Davin, if I can use a silly bread analogy -- you, as a writer, are in a perfect process. To make bread you add your ingredients and when you mix them there is a reaction. The bread rises, you punch it down, you let it rest and rise again. It does the thing it does. It does its process as long as you've given it what it needs.

    I LOVE Scott's point that "every book we write should be better than what we've already written."

    1. Wendy, Welcome!

      I once wrote an entire novella that had bread as part of a driving force behind a character's motivations. It was called Bread. All the guy ate was bread. Bread and pills. And one man.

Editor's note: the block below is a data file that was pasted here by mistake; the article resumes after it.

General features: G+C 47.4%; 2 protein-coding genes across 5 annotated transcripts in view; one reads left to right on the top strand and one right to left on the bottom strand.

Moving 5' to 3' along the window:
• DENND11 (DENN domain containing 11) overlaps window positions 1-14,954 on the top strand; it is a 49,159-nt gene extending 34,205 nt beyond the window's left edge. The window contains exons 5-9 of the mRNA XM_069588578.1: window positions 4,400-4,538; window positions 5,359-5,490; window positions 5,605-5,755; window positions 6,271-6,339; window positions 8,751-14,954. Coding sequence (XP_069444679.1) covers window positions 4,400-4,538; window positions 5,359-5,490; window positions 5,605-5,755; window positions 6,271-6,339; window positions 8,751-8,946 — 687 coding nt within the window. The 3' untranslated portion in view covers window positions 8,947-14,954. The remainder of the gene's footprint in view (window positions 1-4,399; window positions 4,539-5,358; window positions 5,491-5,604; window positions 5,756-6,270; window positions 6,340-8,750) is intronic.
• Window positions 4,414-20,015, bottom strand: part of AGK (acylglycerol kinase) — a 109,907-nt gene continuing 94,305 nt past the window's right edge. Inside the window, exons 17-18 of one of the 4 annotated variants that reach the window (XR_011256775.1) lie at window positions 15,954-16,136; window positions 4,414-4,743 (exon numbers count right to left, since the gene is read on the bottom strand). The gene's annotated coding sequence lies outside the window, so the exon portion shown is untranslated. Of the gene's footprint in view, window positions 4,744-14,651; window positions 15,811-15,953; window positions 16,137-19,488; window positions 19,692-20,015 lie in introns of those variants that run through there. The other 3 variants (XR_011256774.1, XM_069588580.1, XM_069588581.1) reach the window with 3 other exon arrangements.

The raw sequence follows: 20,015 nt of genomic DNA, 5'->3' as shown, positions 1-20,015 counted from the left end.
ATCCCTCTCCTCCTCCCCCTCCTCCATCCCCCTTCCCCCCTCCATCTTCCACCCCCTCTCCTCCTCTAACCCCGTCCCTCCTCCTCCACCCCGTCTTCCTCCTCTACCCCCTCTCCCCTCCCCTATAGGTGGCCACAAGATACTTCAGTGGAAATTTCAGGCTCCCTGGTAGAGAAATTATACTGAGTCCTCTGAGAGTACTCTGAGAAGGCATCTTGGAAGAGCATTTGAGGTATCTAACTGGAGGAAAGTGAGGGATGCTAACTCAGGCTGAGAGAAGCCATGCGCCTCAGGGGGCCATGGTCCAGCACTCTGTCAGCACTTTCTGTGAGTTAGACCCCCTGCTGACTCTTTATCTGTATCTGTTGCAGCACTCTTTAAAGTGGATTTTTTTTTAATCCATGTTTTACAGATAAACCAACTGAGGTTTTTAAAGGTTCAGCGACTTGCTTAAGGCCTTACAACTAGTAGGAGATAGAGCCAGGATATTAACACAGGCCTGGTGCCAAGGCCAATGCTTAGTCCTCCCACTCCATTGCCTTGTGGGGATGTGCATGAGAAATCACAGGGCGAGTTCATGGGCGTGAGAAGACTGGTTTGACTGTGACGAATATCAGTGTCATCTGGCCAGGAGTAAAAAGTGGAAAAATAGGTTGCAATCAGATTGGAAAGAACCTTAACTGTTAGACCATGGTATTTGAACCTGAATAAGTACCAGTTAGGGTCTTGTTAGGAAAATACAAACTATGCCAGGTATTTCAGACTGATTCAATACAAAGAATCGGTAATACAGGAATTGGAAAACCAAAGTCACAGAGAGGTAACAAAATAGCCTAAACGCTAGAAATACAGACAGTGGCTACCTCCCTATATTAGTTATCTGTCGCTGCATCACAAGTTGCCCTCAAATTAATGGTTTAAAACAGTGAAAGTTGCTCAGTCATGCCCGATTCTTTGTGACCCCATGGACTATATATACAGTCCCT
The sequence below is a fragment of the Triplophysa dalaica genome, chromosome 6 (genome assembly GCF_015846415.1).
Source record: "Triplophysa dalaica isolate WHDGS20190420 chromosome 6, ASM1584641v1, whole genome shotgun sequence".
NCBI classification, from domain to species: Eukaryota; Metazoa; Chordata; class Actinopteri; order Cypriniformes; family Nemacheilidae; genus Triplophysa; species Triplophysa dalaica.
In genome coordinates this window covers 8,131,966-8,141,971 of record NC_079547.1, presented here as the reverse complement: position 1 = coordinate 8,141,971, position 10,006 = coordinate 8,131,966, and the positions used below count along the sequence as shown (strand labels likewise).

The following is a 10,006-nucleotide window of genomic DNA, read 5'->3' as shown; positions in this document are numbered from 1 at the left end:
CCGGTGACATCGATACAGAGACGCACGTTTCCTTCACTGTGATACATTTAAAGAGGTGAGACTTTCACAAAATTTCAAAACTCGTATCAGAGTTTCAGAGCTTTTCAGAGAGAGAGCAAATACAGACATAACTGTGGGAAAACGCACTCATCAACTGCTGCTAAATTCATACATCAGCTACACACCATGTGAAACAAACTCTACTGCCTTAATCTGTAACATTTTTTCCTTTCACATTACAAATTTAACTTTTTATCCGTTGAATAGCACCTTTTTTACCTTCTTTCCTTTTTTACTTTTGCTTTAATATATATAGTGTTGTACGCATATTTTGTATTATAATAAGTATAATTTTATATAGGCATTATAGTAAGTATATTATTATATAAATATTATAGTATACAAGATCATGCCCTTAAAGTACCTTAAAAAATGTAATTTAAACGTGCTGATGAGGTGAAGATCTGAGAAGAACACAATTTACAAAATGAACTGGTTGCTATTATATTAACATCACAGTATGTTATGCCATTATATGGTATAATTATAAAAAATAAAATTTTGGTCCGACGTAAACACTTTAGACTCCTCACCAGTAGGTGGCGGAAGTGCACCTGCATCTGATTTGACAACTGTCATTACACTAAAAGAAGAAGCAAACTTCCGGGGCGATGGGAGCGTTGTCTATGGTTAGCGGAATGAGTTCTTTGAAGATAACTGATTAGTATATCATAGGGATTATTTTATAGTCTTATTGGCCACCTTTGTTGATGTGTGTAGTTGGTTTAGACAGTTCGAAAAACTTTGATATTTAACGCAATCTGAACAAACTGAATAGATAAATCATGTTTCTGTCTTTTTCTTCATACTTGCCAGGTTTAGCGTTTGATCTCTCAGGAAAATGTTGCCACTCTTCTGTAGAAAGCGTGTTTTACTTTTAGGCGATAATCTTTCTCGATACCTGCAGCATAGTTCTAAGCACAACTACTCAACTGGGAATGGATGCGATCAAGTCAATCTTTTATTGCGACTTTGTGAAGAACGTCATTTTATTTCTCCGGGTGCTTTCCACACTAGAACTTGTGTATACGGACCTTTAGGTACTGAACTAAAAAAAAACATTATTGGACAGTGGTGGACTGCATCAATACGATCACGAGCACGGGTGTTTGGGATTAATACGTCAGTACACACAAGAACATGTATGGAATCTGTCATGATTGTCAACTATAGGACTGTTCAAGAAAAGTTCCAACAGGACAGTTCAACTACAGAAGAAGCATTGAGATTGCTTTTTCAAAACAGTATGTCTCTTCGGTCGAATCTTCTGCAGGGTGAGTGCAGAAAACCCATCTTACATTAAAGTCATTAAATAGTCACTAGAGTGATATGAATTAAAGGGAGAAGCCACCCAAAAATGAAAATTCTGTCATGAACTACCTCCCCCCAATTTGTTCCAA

I often wonder how many stories a memoirist can have inside of them. I wonder if the commitment to being a memoirist requires that the writer seek out a more dramatic life than they would normally lead. Some of that must be true. It must really toy with your head. I have a friend/memoirist who was writing a story about her mother's death that included her carrying the ashes in the trunk of her car for months. Now, I wonder if she has to keep carrying the ashes in her trunk until the book is done in order for her to be honest.

      Bjork and Sally Field have both talked about seeking out emotional experiences so that they can recall them on command. I often do the same thing when I spend my weeks (like this past one) reading about face eaters. I'm embarrassed to tell people what sorts of Google searches I've done.